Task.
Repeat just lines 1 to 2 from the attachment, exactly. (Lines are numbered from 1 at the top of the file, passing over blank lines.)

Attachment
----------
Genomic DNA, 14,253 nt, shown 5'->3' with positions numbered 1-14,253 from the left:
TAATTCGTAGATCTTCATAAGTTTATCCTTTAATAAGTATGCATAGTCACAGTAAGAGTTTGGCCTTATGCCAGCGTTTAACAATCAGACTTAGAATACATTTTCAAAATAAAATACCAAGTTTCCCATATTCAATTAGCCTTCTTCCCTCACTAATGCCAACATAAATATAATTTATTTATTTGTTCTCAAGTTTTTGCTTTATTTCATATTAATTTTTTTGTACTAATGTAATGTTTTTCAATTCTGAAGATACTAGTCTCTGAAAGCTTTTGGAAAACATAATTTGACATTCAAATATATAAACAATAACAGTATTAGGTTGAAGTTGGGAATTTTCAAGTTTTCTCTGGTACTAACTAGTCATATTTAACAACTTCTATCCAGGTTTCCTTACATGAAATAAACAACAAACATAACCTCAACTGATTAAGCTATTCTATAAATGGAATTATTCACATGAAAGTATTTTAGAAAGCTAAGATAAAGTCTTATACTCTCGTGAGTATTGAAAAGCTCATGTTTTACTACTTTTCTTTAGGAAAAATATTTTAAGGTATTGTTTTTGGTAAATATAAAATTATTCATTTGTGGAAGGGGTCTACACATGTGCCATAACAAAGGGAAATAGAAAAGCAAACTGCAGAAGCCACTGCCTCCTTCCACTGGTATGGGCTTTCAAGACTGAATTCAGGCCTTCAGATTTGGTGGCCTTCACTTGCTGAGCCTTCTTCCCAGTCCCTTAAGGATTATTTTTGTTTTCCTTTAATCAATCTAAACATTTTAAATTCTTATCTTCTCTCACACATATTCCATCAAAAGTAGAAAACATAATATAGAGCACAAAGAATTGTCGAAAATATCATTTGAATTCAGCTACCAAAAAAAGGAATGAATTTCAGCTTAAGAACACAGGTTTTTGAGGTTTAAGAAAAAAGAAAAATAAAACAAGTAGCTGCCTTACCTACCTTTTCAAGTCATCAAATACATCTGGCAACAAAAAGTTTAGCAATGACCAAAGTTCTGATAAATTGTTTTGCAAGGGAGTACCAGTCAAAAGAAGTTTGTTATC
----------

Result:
Genomic DNA, 14,253 nt, shown 5'->3' with positions numbered 1-14,253 from the left:
TAATTCGTAGATCTTCATAAGTTTATCCTTTAATAAGTATGCATAGTCACAGTAAGAGTTTGGCCTTATGCCAGCGTTTAACAATCAGACTTAGAATACATTTTCAAAATAAAATACCAAGTTTCCCATATTCAATTAGCCTTCTTCCCTCACTAATGCCAACATAAATATAATTTATTTATTTGTTCTCAAGTTTTTGCTTTATTTCATATTAATTTTTTTGTACTAATGTAATGTTTTTCAATTCTGAAGATACTAGTCTCTGAAAGCTTTTGGAAAACATAATTTGACATTCAAATATATAAACAATAACAGTATTAGGTTGAAGTTGGGAATTTTCAAGTTTTCTCTGGTACTAACTAGTCATATTTAACAACTTCTATCCAGGTTTCCTTACATGAAATAAACAACAAACATAACCTCAACTGATTAAGCTATTCTATAAATGGAATTATTCACATGAAAGTATTTTAGAAAGCTAAGATAAAGTCTTATACTCTCGTGAGTATTGAAAAGCTCATGTTTTACTACTTTTCTTTAGGAAAAATATTTTAAGGTATTGTTTTTGGTAAATATAAAATTATTCATTTGTGGAAGGGGTCTACACATGTGCCATAACAAAGGGAAATAGAAAAGCAAACTGCAGAAGCCACTGCCTCCTTCCACTGGTATGGGCTTTCAAGACTGAATTCAGGCCTTCAGATTTGGTGGCCTTCACTTGCTGAGCCTTCTTCCCAGTCCCTTAAGGATTATTTTTGTTTTCCTTTAATCAATCTAAACATTTTAAATTCTTATCTTCTCTCACACATATTCCATCAAAAGTAGAAAACATAATATAGAGCACAAAGAATTGTCGAAAATATCATTTGAATTCAGCTACCAAAAAAAGGAATGAATTTCAGCTTAAGAACACAGGTTTTTGAGGTTTAAGAAAAAAGAAAAATAAAACAAGTAGCTGCCTTACCTACCTTTTCAAGTCATCAAATACATCTGGCAACAAAAAGTTTAGCAATGACCAAAGTTCTGATAAATTGTTTTGCAAGGGAGTACCAGTCAAAAGAAGTTTGTTATC